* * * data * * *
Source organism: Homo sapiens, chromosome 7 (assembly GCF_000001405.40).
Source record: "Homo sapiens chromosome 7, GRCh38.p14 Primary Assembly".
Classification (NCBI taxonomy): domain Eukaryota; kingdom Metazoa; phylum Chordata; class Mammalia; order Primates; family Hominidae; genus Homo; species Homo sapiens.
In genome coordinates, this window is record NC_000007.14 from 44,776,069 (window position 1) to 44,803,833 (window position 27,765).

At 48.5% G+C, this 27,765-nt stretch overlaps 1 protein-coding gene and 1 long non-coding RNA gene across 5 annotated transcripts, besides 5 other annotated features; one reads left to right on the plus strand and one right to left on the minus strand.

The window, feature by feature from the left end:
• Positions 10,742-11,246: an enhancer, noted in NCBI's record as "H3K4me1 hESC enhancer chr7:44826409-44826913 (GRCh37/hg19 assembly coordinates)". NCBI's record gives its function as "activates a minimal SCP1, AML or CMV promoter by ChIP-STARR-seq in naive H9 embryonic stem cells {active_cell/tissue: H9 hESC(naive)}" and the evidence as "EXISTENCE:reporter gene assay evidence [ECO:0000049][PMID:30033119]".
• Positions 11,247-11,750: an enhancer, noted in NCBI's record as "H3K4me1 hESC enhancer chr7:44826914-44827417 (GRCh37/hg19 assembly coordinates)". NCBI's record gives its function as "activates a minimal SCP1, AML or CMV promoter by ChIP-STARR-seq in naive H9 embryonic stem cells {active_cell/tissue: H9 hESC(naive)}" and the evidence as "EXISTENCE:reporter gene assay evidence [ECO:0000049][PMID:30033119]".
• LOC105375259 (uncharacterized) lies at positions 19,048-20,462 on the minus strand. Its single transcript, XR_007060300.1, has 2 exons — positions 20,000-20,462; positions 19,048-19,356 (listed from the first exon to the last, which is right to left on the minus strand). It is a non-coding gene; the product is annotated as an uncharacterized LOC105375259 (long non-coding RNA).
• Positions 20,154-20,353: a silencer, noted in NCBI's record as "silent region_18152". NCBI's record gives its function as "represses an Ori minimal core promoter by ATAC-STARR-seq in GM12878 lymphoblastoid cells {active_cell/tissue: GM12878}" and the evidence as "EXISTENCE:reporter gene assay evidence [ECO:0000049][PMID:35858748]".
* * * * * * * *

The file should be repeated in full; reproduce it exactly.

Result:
Source organism: Homo sapiens, chromosome 7 (assembly GCF_000001405.40).
Source record: "Homo sapiens chromosome 7, GRCh38.p14 Primary Assembly".
Classification (NCBI taxonomy): domain Eukaryota; kingdom Metazoa; phylum Chordata; class Mammalia; order Primates; family Hominidae; genus Homo; species Homo sapiens.
In genome coordinates, this window is record NC_000007.14 from 44,776,069 (window position 1) to 44,803,833 (window position 27,765).

At 48.5% G+C, this 27,765-nt stretch overlaps 1 protein-coding gene and 1 long non-coding RNA gene across 5 annotated transcripts, besides 5 other annotated features; one reads left to right on the plus strand and one right to left on the minus strand.

The window, feature by feature from the left end:
• Positions 10,742-11,246: an enhancer, noted in NCBI's record as "H3K4me1 hESC enhancer chr7:44826409-44826913 (GRCh37/hg19 assembly coordinates)". NCBI's record gives its function as "activates a minimal SCP1, AML or CMV promoter by ChIP-STARR-seq in naive H9 embryonic stem cells {active_cell/tissue: H9 hESC(naive)}" and the evidence as "EXISTENCE:reporter gene assay evidence [ECO:0000049][PMID:30033119]".
• Positions 11,247-11,750: an enhancer, noted in NCBI's record as "H3K4me1 hESC enhancer chr7:44826914-44827417 (GRCh37/hg19 assembly coordinates)". NCBI's record gives its function as "activates a minimal SCP1, AML or CMV promoter by ChIP-STARR-seq in naive H9 embryonic stem cells {active_cell/tissue: H9 hESC(naive)}" and the evidence as "EXISTENCE:reporter gene assay evidence [ECO:0000049][PMID:30033119]".
• LOC105375259 (uncharacterized) lies at positions 19,048-20,462 on the minus strand. Its single transcript, XR_007060300.1, has 2 exons — positions 20,000-20,462; positions 19,048-19,356 (listed from the first exon to the last, which is right to left on the minus strand). It is a non-coding gene; the product is annotated as an uncharacterized LOC105375259 (long non-coding RNA).
• Positions 20,154-20,353: a silencer, noted in NCBI's record as "silent region_18152". NCBI's record gives its function as "represses an Ori minimal core promoter by ATAC-STARR-seq in GM12878 lymphoblastoid cells {active_cell/tissue: GM12878}" and the evidence as "EXISTENCE:reporter gene assay evidence [ECO:0000049][PMID:35858748]".